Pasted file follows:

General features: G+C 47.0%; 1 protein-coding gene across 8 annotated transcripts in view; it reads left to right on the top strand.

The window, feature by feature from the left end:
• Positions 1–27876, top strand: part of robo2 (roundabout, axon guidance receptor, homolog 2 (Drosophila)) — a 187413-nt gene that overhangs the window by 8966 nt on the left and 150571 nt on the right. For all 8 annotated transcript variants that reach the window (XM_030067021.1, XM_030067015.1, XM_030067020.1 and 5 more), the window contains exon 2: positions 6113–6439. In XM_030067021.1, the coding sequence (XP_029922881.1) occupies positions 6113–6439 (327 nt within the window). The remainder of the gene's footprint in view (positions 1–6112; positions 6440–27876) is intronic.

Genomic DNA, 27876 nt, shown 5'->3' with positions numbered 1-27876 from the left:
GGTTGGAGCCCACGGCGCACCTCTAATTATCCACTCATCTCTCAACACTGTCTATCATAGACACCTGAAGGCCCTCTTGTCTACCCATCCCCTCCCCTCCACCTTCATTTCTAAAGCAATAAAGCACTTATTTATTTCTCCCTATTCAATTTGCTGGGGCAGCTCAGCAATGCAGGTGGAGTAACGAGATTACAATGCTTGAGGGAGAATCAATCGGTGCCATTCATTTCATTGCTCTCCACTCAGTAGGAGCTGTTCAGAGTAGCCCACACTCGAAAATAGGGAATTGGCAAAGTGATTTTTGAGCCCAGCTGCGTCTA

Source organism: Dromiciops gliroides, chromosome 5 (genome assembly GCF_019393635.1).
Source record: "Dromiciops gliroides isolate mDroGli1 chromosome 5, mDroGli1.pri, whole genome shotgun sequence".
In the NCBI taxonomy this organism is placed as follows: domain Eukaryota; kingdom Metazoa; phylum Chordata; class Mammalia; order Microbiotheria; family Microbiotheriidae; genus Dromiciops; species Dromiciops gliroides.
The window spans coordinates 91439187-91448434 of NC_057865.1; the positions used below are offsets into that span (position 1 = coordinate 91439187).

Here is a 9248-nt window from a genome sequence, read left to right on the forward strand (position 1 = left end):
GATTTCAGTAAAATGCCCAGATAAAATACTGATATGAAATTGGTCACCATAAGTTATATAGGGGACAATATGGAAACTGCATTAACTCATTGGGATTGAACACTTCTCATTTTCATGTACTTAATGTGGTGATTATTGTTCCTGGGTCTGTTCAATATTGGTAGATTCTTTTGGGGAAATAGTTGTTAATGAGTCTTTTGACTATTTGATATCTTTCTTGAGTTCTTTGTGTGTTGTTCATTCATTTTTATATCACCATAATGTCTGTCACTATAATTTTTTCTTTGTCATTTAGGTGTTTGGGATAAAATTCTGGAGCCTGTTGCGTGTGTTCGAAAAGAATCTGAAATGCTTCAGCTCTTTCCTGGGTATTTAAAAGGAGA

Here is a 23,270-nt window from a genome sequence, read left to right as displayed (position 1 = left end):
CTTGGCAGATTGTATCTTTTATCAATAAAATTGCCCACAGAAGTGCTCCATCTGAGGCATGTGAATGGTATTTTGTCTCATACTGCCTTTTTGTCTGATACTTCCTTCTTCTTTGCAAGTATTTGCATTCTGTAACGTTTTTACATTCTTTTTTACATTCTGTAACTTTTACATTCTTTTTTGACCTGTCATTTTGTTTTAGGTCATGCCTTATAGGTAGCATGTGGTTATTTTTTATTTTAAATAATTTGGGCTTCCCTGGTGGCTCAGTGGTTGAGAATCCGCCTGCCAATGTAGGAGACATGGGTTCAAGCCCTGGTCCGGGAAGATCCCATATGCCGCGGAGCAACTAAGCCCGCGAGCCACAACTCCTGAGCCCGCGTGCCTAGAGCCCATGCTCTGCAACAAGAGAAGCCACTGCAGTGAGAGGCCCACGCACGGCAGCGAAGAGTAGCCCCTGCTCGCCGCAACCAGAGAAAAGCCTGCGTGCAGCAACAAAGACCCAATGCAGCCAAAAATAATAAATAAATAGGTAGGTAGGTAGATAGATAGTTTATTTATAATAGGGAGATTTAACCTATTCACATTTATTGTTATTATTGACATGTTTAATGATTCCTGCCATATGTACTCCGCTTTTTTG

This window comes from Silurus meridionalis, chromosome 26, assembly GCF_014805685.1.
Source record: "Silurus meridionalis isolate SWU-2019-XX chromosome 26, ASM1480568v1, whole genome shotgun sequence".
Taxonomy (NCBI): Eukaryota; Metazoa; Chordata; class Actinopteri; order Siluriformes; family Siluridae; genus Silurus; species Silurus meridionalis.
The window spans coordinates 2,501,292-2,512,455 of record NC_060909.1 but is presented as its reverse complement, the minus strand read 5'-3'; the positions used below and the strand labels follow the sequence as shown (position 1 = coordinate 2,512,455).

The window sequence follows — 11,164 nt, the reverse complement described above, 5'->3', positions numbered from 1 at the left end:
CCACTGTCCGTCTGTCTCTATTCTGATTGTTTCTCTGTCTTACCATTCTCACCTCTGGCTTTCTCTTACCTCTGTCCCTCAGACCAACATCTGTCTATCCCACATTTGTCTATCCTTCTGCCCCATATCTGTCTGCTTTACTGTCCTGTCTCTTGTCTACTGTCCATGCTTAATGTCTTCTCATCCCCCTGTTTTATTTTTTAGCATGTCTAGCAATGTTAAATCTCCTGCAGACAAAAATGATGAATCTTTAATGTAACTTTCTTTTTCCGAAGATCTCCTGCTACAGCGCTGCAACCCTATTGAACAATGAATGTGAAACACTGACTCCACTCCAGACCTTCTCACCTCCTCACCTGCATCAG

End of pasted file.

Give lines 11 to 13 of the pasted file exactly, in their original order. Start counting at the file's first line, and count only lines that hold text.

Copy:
GATTTCAGTAAAATGCCCAGATAAAATACTGATATGAAATTGGTCACCATAAGTTATATAGGGGACAATATGGAAACTGCATTAACTCATTGGGATTGAACACTTCTCATTTTCATGTACTTAATGTGGTGATTATTGTTCCTGGGTCTGTTCAATATTGGTAGATTCTTTTGGGGAAATAGTTGTTAATGAGTCTTTTGACTATTTGATATCTTTCTTGAGTTCTTTGTGTGTTGTTCATTCATTTTTATATCACCATAATGTCTGTCACTATAATTTTTTCTTTGTCATTTAGGTGTTTGGGATAAAATTCTGGAGCCTGTTGCGTGTGTTCGAAAAGAATCTGAAATGCTTCAGCTCTTTCCTGGGTATTTAAAAGGAGA

Here is a 23,270-nt window from a genome sequence, read left to right as displayed (position 1 = left end):
CTTGGCAGATTGTATCTTTTATCAATAAAATTGCCCACAGAAGTGCTCCATCTGAGGCATGTGAATGGTATTTTGTCTCATACTGCCTTTTTGTCTGATACTTCCTTCTTCTTTGCAAGTATTTGCATTCTGTAACGTTTTTACATTCTTTTTTACATTCTGTAACTTTTACATTCTTTTTTGACCTGTCATTTTGTTTTAGGTCATGCCTTATAGGTAGCATGTGGTTATTTTTTATTTTAAATAATTTGGGCTTCCCTGGTGGCTCAGTGGTTGAGAATCCGCCTGCCAATGTAGGAGACATGGGTTCAAGCCCTGGTCCGGGAAGATCCCATATGCCGCGGAGCAACTAAGCCCGCGAGCCACAACTCCTGAGCCCGCGTGCCTAGAGCCCATGCTCTGCAACAAGAGAAGCCACTGCAGTGAGAGGCCCACGCACGGCAGCGAAGAGTAGCCCCTGCTCGCCGCAACCAGAGAAAAGCCTGCGTGCAGCAACAAAGACCCAATGCAGCCAAAAATAATAAATAAATAGGTAGGTAGGTAGATAGATAGTTTATTTATAATAGGGAGATTTAACCTATTCACATTTATTGTTATTATTGACATGTTTAATGATTCCTGCCATATGTACTCCGCTTTTTTG